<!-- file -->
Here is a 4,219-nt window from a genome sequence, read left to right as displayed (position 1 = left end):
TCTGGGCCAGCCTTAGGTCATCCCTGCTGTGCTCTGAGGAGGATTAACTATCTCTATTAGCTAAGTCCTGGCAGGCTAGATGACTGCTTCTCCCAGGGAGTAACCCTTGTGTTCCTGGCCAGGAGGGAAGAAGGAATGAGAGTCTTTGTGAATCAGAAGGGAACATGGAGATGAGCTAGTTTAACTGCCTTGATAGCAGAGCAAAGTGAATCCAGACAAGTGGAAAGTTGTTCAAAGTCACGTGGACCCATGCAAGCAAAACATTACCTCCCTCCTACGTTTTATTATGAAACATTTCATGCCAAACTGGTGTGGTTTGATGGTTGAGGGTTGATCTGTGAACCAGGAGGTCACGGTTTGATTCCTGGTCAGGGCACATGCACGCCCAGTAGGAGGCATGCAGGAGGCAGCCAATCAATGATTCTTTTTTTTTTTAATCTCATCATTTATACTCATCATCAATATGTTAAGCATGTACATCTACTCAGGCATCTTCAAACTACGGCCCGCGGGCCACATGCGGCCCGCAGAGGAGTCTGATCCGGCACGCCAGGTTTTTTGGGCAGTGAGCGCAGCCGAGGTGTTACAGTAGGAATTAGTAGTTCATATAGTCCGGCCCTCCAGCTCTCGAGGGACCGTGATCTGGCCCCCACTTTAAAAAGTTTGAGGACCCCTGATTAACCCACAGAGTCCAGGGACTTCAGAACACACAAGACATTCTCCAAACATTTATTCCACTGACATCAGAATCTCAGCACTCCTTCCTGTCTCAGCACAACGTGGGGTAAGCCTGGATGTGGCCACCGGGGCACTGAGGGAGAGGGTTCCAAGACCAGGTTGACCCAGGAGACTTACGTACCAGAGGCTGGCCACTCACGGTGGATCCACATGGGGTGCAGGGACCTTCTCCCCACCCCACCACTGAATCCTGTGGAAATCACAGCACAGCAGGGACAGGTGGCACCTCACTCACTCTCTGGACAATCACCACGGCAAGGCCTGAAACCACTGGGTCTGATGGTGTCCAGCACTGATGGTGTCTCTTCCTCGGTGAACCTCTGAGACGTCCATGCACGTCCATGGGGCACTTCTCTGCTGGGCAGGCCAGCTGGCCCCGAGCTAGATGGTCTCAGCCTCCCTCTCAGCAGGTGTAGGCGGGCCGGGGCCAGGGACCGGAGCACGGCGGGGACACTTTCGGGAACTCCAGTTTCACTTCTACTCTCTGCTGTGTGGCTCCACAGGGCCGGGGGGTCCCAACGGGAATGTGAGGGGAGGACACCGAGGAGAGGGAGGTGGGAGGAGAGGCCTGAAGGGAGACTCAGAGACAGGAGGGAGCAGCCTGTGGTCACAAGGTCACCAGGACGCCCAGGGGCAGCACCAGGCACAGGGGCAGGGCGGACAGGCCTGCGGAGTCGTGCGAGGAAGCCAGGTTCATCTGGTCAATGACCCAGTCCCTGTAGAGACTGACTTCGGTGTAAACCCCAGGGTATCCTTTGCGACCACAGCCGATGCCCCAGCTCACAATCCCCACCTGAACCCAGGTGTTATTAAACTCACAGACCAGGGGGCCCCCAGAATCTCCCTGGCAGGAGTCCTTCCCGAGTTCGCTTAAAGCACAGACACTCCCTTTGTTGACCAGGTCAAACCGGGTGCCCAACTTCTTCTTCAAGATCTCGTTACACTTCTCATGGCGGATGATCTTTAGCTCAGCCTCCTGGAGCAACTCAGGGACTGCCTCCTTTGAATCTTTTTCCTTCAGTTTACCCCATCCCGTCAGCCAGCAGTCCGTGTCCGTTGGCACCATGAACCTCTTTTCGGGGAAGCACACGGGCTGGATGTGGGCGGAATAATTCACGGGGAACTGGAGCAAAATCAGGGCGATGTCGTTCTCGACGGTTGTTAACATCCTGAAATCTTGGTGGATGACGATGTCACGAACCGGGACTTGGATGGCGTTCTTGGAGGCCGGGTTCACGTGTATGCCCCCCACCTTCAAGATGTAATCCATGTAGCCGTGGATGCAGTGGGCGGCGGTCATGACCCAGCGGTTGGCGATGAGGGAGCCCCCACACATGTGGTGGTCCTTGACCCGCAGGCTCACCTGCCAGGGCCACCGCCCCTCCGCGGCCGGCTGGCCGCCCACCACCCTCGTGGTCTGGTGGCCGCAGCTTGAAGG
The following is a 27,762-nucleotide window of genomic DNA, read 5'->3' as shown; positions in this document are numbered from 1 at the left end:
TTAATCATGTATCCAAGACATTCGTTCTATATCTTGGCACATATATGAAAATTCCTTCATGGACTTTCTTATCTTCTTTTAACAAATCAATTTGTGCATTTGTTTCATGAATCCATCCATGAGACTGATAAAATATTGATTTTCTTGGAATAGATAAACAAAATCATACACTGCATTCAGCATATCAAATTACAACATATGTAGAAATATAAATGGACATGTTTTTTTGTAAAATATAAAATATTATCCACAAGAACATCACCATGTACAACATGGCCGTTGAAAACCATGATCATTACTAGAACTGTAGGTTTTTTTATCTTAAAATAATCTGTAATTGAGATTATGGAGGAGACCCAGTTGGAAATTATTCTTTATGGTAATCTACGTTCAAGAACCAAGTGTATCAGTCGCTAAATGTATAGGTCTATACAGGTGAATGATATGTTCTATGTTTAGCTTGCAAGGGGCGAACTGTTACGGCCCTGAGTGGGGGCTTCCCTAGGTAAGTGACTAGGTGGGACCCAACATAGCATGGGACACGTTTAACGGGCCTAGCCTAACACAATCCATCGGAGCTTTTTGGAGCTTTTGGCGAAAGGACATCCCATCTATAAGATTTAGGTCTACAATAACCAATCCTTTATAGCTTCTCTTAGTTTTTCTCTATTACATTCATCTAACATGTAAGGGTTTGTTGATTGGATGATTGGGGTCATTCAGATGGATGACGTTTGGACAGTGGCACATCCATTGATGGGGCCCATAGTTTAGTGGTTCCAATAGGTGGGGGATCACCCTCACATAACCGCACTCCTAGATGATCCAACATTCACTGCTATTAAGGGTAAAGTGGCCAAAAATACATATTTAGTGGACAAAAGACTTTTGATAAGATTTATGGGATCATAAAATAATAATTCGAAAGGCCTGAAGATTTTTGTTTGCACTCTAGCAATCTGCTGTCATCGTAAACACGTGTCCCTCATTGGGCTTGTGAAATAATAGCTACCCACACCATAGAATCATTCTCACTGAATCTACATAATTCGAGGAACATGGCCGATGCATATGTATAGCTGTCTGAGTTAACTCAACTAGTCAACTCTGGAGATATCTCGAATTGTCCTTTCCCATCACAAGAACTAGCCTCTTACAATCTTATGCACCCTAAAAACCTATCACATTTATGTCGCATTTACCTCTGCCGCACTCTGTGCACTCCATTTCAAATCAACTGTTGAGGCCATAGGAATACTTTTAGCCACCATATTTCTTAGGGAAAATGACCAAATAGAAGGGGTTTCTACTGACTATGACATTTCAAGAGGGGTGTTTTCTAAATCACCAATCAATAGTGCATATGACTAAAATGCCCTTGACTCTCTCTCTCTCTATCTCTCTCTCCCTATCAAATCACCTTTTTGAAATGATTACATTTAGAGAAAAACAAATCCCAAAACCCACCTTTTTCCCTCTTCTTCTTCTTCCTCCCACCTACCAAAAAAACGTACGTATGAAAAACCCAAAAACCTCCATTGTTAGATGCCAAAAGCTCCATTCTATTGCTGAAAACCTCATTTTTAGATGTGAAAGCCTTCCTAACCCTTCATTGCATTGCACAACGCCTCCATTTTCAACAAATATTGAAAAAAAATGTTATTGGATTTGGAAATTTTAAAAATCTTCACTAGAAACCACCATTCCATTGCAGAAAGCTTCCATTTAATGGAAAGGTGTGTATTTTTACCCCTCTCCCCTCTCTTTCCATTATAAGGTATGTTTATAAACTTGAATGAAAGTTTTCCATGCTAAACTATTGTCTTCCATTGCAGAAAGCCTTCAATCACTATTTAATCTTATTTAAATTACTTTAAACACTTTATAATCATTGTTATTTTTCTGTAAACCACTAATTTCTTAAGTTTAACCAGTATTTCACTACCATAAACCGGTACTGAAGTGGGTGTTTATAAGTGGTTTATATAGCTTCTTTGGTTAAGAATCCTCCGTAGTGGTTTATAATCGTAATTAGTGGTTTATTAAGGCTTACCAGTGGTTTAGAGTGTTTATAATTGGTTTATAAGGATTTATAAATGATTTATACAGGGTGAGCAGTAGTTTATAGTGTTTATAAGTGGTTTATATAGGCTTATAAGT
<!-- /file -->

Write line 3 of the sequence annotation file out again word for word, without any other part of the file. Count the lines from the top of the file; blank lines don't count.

The following is a 27,762-nucleotide window of genomic DNA, read 5'->3' as shown; positions in this document are numbered from 1 at the left end: